I’m a Senior Clinical Informatics Scientist at Invitae, a human genetic testing company committed to making genetic information affordable and accessible to everyone who can benefit from it.
My background is in evolutionary biology, with deep knowledge of bioinformatics, genomics, phylogenomics, and computational biology. I started my academic career as a molecular systematist studying plants in the high Andes and developed novel approaches to generate genomic data quickly and cost effectively. With all the data I was generating, programming became a useful tool and later one of my passions.
When I am not analyzing data, I enjoys traveling, running, and photography. I have lived in three different continents, backpacked around the world twice visiting over 35 countries, and have had photos featured by Lonely Planet and NPR.
I received a Ph.D. in Evolutionary Biology from the University of Idaho (2014), where I worked with Dr. David Tank on the evolution of the plant group Neobartsia and the development of novel high-throughput sequencing methods. I got my B.Sc. in Biology, specializing in botany, from the Universidad de los Andes in Bogota, Colombia (2008). As an undergraduate, I studied abroad (2004-2005) at the Johannes Gutenberg University in Mainz, Germany, where I worked at the Institut für Spezielle Botanik, and I was a research intern at the Harvard University Herbarium and the New York Botanical Garden (NYBG) (2008). Finally, I conducted postdoctoral research in bioinformatics and computational biology at the University of Missouri – St. Louis and at the University of Michigan (2015-2018).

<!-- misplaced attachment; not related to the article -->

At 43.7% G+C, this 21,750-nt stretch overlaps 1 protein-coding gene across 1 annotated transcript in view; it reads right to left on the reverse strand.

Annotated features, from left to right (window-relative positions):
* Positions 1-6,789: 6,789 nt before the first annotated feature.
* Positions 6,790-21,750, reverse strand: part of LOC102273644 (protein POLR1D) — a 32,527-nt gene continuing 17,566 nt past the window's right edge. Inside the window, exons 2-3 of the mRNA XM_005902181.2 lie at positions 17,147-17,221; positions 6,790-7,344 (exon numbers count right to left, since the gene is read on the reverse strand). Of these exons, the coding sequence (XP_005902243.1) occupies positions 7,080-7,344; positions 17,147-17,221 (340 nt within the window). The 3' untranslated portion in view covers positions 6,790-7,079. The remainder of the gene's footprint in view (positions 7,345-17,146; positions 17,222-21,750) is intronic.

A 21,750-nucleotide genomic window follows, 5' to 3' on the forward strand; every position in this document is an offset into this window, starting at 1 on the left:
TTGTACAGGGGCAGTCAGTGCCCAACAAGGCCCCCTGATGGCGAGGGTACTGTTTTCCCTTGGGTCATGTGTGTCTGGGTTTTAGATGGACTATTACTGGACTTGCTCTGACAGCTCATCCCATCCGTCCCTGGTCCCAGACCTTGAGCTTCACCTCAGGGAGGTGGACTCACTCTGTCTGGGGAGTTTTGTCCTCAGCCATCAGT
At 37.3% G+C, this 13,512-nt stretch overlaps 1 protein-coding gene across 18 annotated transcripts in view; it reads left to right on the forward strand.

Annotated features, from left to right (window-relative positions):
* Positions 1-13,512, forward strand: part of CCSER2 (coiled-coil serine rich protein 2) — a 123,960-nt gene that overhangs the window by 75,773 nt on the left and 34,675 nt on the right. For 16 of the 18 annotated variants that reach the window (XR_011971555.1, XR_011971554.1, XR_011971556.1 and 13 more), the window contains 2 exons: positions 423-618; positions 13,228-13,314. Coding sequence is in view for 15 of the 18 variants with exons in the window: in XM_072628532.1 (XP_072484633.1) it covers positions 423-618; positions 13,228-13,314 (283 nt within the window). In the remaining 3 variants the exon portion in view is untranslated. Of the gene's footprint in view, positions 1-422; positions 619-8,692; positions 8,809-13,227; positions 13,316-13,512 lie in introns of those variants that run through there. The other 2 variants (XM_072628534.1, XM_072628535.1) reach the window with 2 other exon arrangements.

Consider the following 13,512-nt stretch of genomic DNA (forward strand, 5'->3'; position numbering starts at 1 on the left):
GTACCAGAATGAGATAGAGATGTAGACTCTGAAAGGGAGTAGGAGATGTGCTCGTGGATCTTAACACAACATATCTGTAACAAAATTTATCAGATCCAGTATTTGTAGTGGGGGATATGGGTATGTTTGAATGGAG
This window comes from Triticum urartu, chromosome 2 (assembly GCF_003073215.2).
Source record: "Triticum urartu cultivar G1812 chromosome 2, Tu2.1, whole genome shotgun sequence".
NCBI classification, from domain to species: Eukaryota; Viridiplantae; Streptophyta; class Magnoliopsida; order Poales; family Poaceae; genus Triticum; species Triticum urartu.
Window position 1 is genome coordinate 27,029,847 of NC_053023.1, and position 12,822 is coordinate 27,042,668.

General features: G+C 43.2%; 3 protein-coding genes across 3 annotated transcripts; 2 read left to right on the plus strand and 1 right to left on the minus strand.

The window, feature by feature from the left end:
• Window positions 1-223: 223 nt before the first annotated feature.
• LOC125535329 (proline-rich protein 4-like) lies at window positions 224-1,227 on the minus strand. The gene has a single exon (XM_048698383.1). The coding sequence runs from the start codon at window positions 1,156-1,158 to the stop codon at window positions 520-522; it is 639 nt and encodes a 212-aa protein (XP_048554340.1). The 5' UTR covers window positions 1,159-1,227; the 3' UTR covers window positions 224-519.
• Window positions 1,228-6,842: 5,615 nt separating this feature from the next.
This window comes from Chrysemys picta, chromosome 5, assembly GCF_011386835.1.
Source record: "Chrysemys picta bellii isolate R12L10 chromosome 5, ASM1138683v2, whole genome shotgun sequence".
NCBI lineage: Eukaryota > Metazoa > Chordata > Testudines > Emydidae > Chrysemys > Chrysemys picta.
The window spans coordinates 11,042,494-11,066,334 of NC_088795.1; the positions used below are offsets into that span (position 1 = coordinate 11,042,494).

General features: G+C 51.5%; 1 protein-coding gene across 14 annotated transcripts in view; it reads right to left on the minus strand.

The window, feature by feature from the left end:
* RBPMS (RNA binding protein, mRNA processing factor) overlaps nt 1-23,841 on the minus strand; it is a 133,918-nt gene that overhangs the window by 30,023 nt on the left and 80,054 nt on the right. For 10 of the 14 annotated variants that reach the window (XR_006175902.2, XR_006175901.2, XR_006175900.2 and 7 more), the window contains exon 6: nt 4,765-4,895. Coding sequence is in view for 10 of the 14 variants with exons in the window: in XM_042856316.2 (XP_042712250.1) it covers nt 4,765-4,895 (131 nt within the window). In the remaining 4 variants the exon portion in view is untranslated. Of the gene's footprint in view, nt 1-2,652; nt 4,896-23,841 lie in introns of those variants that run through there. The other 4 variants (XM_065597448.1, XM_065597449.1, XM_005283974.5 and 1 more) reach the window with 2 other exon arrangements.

After my postdoctoral appointments, I worked for two years as a data scientist at Phylagen, a data analytics company leveraging machine learning to harness the vast, unseen world of microbiomes. I got to work with large NGS datasets, combining my love for bioinformatics, big data, and biodiversity.
Genomics, Bioinformatics, and Phylogenomics
I developed two approaches to generate genomic data quickly and cost effectively during my Ph.D. One uses microfluidic PCR and the other one long-PCR to amplify genomic targets, and both get sequenced on a high-throughput platform. It resulted in two publications (Uribe-Convers et al., 2016, Uribe-Convers et al., 2014) and you can read more about them on my academic research page.
Systematics and Evolution
For most of my academic career (undergraduate and Ph.D.) I worked on the plant group Neobartsia, driving >15,000 miles through the Andes doing fieldwork, working in the lab, and doing research in molecular systematics, phylogenomics, and macroevolution. I published many scientific articles and even described a new species to science!
Ancient DNA from the Clarkia Fossil Bed
I worked on extracting, amplifying, and sequencing DNA from very old (~15 million years!) plants. The Clarkia fossil bed, located in Clarkia, Idaho, has the perfect conditions needed to preserve unoxidized plant tissue that is suitable for molecular techniques.
The videos below show how we removed the plant tissue from the rocks and the episode of “Plants Are Cool, Too!”, where this work was featured. Super Cool!